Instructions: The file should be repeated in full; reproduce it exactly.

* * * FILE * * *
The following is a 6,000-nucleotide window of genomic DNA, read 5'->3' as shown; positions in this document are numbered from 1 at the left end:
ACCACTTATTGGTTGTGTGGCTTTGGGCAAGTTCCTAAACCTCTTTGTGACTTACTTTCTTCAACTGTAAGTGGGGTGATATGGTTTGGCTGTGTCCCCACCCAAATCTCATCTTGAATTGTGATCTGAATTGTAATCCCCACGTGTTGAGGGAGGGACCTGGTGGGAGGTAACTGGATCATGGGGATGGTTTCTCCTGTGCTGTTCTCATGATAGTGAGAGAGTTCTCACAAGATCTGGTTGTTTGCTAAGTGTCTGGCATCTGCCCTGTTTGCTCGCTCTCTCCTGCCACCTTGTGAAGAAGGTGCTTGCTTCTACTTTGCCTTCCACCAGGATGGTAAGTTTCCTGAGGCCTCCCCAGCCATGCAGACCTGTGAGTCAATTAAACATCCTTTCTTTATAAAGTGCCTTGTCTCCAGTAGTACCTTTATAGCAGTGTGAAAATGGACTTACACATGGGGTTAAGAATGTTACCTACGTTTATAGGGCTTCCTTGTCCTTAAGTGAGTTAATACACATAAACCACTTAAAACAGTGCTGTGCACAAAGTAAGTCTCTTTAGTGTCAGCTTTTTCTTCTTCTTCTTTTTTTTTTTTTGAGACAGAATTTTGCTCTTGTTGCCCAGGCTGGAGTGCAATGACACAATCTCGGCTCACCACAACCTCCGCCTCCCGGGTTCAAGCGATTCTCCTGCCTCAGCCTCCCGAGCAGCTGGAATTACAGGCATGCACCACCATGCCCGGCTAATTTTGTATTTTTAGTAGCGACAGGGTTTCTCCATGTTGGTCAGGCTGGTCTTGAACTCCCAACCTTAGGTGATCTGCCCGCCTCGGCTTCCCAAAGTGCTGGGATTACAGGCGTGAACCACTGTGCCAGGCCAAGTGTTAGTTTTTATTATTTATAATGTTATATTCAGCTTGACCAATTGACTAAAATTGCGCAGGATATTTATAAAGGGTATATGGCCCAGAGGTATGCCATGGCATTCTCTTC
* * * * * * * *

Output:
The following is a 6,000-nucleotide window of genomic DNA, read 5'->3' as shown; positions in this document are numbered from 1 at the left end:
ACCACTTATTGGTTGTGTGGCTTTGGGCAAGTTCCTAAACCTCTTTGTGACTTACTTTCTTCAACTGTAAGTGGGGTGATATGGTTTGGCTGTGTCCCCACCCAAATCTCATCTTGAATTGTGATCTGAATTGTAATCCCCACGTGTTGAGGGAGGGACCTGGTGGGAGGTAACTGGATCATGGGGATGGTTTCTCCTGTGCTGTTCTCATGATAGTGAGAGAGTTCTCACAAGATCTGGTTGTTTGCTAAGTGTCTGGCATCTGCCCTGTTTGCTCGCTCTCTCCTGCCACCTTGTGAAGAAGGTGCTTGCTTCTACTTTGCCTTCCACCAGGATGGTAAGTTTCCTGAGGCCTCCCCAGCCATGCAGACCTGTGAGTCAATTAAACATCCTTTCTTTATAAAGTGCCTTGTCTCCAGTAGTACCTTTATAGCAGTGTGAAAATGGACTTACACATGGGGTTAAGAATGTTACCTACGTTTATAGGGCTTCCTTGTCCTTAAGTGAGTTAATACACATAAACCACTTAAAACAGTGCTGTGCACAAAGTAAGTCTCTTTAGTGTCAGCTTTTTCTTCTTCTTCTTTTTTTTTTTTTGAGACAGAATTTTGCTCTTGTTGCCCAGGCTGGAGTGCAATGACACAATCTCGGCTCACCACAACCTCCGCCTCCCGGGTTCAAGCGATTCTCCTGCCTCAGCCTCCCGAGCAGCTGGAATTACAGGCATGCACCACCATGCCCGGCTAATTTTGTATTTTTAGTAGCGACAGGGTTTCTCCATGTTGGTCAGGCTGGTCTTGAACTCCCAACCTTAGGTGATCTGCCCGCCTCGGCTTCCCAAAGTGCTGGGATTACAGGCGTGAACCACTGTGCCAGGCCAAGTGTTAGTTTTTATTATTTATAATGTTATATTCAGCTTGACCAATTGACTAAAATTGCGCAGGATATTTATAAAGGGTATATGGCCCAGAGGTATGCCATGGCATTCTCTTC